Most studies to date have focused on deficiencies in single nutrients in young age groups. Yet the brain continues to grow and develop during childhood and adolescence. Little is known about the role of nutrition for mental development after the age of 2, nor have many studies looked at the effect of offering a mix of nutrients. Until this study, there were very few randomized controlled intervention studies assessing the impact of a multiple-micronutrient intervention on cognitive function in schoolchildren.

This study confirms that nutrition can positively influence cognitive development in schoolchildren, even in children who are well-fed. The researchers suggest that this finding could be relevant across the western world.
The investigators recommend further research to investigate the exact role of DHA and EPA in healthy school-aged children. Another research focus is the further optimization of cognitive development tests with respect to their validity and sensitivity across cultures. The scientists suggest that the smaller effects of the vitamins and minerals in Indonesia could be a result of a lower sensitivity of the cognitive tests in that country.

This study was performed by the NEMO study group (Nutrition Enhancement for Mental Optimization), which consists of the Unilever Food and Health Research Institute (Vlaardingen, The Netherlands); CSIRO, Human Nutrition (Adelaide, Australia) and the SEAMEO-TROPMED Regional Center for Community Nutrition, University of Indonesia (Jakarta Pusat, Indonesia).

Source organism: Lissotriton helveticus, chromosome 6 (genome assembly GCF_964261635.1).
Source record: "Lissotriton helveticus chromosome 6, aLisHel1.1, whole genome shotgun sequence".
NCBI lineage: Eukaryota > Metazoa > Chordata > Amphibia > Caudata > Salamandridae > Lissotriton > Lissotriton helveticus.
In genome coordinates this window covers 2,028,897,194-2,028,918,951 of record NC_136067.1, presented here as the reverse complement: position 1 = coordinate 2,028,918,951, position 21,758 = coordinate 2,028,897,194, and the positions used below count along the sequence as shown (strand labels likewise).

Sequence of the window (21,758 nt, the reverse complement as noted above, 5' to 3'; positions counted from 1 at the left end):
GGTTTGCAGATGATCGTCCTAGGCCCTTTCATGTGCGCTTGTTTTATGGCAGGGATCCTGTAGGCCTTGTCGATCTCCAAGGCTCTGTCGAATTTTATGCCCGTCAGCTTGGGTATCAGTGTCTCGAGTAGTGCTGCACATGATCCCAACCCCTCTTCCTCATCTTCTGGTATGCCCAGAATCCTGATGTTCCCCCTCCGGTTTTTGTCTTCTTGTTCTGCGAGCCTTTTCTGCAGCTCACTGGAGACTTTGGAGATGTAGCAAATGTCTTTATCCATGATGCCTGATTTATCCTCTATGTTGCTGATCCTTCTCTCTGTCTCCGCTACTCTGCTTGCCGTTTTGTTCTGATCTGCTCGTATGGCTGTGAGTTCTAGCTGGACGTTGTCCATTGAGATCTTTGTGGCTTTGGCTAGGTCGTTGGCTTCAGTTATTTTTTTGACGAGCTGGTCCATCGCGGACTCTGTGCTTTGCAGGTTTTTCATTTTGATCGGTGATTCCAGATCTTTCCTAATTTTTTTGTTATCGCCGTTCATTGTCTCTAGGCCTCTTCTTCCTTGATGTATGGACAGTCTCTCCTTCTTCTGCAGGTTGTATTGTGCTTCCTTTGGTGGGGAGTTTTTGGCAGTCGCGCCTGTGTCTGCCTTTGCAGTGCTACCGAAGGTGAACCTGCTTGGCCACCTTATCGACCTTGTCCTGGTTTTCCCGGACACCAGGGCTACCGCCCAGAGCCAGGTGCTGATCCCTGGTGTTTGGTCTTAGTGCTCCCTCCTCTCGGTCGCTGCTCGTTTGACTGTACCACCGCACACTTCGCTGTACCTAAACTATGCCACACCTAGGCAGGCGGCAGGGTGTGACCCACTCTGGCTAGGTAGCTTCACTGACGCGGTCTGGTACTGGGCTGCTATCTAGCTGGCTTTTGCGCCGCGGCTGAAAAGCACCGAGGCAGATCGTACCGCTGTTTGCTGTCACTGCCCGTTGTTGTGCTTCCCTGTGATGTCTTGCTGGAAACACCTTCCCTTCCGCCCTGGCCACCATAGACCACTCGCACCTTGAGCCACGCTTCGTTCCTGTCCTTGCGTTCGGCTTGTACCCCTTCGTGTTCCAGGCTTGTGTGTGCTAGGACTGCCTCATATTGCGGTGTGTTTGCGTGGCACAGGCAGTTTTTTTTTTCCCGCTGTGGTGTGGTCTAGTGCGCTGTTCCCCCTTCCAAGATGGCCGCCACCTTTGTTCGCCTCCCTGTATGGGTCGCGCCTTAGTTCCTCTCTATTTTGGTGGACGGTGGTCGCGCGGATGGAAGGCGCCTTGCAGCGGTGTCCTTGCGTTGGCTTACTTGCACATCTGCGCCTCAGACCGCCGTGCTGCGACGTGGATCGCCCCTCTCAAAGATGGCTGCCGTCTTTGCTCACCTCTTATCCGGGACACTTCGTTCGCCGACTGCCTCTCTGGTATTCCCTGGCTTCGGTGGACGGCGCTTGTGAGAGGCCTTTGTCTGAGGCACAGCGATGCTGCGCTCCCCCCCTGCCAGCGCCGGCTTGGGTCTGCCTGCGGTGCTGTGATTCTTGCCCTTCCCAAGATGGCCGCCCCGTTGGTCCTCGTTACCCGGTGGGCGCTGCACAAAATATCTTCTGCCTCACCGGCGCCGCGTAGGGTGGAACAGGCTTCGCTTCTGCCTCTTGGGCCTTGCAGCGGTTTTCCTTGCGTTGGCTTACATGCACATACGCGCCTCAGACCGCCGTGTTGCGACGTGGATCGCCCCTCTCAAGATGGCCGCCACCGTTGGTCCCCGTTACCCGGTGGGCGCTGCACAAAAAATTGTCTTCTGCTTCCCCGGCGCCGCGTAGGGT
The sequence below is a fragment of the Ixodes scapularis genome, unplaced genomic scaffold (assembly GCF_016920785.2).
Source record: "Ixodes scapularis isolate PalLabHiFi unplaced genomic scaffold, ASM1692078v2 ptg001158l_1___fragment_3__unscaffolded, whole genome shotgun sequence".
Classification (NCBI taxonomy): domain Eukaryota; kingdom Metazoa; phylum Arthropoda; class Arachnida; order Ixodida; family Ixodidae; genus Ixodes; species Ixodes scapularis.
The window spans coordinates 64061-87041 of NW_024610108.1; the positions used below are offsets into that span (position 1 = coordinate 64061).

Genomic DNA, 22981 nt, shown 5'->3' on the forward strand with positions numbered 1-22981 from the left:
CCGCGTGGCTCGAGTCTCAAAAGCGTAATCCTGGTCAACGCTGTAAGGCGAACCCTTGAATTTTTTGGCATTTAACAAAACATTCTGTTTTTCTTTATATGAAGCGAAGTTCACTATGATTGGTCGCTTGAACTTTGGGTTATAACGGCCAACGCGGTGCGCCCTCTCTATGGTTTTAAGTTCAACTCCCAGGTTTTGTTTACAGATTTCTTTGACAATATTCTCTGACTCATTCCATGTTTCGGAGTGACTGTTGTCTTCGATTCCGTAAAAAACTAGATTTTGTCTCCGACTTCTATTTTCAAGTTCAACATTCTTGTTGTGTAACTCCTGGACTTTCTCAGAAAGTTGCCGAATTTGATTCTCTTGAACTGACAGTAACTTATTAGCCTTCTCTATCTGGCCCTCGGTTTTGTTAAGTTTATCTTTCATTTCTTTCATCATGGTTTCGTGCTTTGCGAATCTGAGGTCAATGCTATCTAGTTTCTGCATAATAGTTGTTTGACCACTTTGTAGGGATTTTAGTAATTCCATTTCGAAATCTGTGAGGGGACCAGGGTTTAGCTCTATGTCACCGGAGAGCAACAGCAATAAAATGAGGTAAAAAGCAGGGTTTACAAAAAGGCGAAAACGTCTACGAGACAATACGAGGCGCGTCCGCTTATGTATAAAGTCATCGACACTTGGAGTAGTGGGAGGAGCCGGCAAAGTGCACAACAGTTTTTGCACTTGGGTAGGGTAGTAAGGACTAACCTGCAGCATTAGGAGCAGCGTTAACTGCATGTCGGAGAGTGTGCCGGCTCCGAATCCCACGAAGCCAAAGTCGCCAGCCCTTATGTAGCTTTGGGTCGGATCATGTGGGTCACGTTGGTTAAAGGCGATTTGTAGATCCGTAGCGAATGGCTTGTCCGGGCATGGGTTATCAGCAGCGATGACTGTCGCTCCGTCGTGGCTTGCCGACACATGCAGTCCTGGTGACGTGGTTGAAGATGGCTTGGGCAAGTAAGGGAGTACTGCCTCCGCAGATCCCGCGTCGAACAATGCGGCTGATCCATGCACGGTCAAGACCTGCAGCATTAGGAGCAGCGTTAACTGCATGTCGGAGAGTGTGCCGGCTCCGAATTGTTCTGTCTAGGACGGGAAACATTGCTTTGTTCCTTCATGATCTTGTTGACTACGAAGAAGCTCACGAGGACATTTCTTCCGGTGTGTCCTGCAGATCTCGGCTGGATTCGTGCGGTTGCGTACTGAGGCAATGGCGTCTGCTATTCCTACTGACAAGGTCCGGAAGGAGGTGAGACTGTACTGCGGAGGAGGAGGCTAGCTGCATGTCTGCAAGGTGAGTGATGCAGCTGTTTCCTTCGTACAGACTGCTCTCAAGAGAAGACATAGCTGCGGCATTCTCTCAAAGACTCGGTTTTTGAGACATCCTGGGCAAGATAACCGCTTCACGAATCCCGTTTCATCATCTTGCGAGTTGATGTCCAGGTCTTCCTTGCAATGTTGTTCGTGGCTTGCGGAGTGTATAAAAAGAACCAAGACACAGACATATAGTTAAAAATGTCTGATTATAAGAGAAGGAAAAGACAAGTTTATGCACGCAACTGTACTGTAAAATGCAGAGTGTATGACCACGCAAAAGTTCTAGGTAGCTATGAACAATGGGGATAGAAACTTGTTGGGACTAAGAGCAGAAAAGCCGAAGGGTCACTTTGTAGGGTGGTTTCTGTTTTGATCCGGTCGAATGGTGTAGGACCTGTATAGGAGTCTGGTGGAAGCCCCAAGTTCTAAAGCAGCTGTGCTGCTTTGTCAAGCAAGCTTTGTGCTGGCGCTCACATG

http://www.unilever.com

Pesticides Linked To ADHD

A new nationwide study of U.S. children links pesticide exposure to increased risk of attention-deficit hyperactivity disorder.

The study, published in the journal Pediatrics and conducted by scientists at Harvard University and the University of Montreal, measured pesticide levels in the urine of 1,139 children in the United States. The researchers found that exposure to organophosphate pesticides “at levels common among U.S. children may contribute to ADHD prevalence,” the study authors reported. Organophosphate pesticides are used in agricultural and residential settings. Certain conventionally grown fruits and vegetables have tested positive for pesticide residue, according to the Washington, D.C.-based Environmental Working Group.